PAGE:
I have thought about the topic of a 'fake' draw offer which I think is also interesting. Faking repetition by moving back to a position you were just in puts an enourmous amount of pressure on your opponent with no risk. They must decide whether they can stray from the repitition safely or whether they are going to play the same move. A lot of mistakes are made here also.

Polly said...

Scourge: Nice find! That line is going to give me some problems. My best chance will probably be to go into the ending down a pawn and hope that I can leave him with the h pawn as his extra one.

Blunder: This is not your typical chess club. These tournaments are run by the local chess academy, and these kids don't take quick draws against each other. Everyone plays fighting chess.

They do hover, and I had to tell one kid from another quad to go sit down. A player from my section had gone to the bathroom, and this hovering kid comes and stands where the chair is and starts reading the notation of the absent kid. Grrr! Stuff like that makes me nuts.

Wahrheit said...

It's not a rule in the book, but at any level I think the proper etiquette is that if your draw offer is refused then it's up to the other player to offer the next time (unless, perhaps, a large number of moves have gone by). The psychological points of all this are indeed interesting, as I always feel a burst of confidence when the opponent offers a draw in a non-trivial position; in the A-B levels this usually meant that they've lost confidence. I usually don't accept draws where there is still some play in the position, but in the last round of the Western States Open in October I was pleased with my overall result and pretty tired, so I took one when I had a bit the better of it against someone about 150 points higher--by the three month test, I find no regrets!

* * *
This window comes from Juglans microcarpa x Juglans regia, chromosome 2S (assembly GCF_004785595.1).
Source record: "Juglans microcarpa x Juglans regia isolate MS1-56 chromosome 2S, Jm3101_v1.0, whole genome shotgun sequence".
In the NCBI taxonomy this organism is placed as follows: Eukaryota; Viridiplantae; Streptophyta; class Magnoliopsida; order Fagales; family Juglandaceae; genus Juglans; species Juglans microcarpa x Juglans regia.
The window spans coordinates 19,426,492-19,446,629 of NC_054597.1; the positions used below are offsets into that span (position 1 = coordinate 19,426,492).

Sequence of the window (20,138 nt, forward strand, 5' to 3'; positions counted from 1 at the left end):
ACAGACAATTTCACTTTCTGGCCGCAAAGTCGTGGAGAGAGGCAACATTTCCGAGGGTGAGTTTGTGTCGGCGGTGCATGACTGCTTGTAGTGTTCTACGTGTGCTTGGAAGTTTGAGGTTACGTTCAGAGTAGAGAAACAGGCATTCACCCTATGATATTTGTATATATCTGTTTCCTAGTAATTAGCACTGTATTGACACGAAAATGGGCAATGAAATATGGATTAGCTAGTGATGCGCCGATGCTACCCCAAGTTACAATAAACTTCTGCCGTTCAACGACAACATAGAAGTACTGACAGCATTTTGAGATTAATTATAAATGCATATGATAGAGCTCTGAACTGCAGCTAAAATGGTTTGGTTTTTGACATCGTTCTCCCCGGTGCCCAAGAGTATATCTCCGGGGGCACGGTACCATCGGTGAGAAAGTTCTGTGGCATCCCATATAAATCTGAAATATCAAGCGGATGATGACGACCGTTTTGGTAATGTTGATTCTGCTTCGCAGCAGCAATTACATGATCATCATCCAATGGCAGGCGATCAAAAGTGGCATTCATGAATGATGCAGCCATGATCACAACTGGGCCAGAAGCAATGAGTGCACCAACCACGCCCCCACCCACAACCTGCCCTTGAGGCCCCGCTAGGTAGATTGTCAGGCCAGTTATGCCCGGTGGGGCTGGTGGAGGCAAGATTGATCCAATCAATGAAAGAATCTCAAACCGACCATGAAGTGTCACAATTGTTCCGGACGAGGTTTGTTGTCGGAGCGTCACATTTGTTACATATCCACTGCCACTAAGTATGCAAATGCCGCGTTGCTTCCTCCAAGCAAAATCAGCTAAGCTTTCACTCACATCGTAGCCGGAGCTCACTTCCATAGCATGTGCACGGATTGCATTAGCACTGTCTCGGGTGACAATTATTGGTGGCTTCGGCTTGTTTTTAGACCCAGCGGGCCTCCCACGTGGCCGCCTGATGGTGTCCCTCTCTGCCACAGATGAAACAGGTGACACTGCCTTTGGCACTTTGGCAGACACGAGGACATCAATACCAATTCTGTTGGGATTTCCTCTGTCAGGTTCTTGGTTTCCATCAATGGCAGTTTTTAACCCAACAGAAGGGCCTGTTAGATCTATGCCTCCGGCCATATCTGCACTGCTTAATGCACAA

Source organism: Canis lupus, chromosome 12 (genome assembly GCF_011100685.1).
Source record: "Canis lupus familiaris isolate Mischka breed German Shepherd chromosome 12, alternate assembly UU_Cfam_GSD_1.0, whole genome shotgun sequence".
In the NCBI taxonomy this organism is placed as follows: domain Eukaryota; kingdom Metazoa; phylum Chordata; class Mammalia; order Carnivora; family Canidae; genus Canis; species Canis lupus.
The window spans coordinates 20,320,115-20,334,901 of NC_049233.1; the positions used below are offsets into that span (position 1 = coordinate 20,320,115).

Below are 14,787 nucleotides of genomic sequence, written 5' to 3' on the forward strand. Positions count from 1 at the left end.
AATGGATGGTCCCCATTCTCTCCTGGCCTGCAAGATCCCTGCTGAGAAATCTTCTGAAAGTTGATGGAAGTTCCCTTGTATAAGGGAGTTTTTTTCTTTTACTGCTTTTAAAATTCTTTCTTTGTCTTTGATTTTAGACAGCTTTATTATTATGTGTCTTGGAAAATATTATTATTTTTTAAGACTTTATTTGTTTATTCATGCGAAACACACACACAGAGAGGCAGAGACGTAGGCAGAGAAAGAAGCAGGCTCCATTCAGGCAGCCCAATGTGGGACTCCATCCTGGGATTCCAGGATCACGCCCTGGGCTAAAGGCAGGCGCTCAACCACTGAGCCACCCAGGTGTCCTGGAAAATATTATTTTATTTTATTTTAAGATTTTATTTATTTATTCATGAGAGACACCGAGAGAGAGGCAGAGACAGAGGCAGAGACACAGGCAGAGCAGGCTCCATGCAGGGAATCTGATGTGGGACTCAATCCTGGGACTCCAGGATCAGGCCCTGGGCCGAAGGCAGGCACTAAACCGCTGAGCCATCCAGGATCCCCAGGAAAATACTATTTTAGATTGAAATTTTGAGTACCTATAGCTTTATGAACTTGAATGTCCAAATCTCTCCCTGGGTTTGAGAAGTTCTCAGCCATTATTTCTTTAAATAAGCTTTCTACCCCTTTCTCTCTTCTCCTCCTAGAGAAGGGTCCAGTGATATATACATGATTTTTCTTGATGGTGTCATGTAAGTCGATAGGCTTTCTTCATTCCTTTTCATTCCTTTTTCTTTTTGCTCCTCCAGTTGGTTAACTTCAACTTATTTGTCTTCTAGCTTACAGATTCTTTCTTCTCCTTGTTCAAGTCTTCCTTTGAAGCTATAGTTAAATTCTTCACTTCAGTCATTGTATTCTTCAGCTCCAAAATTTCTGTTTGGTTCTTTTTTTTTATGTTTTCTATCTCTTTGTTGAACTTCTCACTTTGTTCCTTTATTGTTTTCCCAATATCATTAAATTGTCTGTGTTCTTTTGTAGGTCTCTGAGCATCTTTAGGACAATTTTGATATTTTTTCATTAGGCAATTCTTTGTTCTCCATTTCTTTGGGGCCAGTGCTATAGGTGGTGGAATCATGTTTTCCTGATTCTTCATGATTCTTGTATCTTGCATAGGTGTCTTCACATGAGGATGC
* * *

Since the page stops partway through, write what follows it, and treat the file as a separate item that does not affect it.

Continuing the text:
Pawn Shaman said...

It a form of negotiation with someone whom you know has the upper hand. You make an unequal offer in the hopes that they will eigher make a mistake and take it or skew their perspective so that a smaller offer looks good. Unfortunately very few people ever fall for that sort of tactic.

Polly said...

I don't tend to offer many draws. When I do it's usually when time is running short in an even position. There have been times I've lost on time in an even or slightly better position and have regretted not offering a draw.

It's interesting to see the psychological impact of draw offers and the rejection of such offers. I rarely see someone get revved up over a rejection of their draw offer to the point that they suddenly unleash a blistering attack. Most of the time there is the questioning of "what does he see in this position that I don't see?"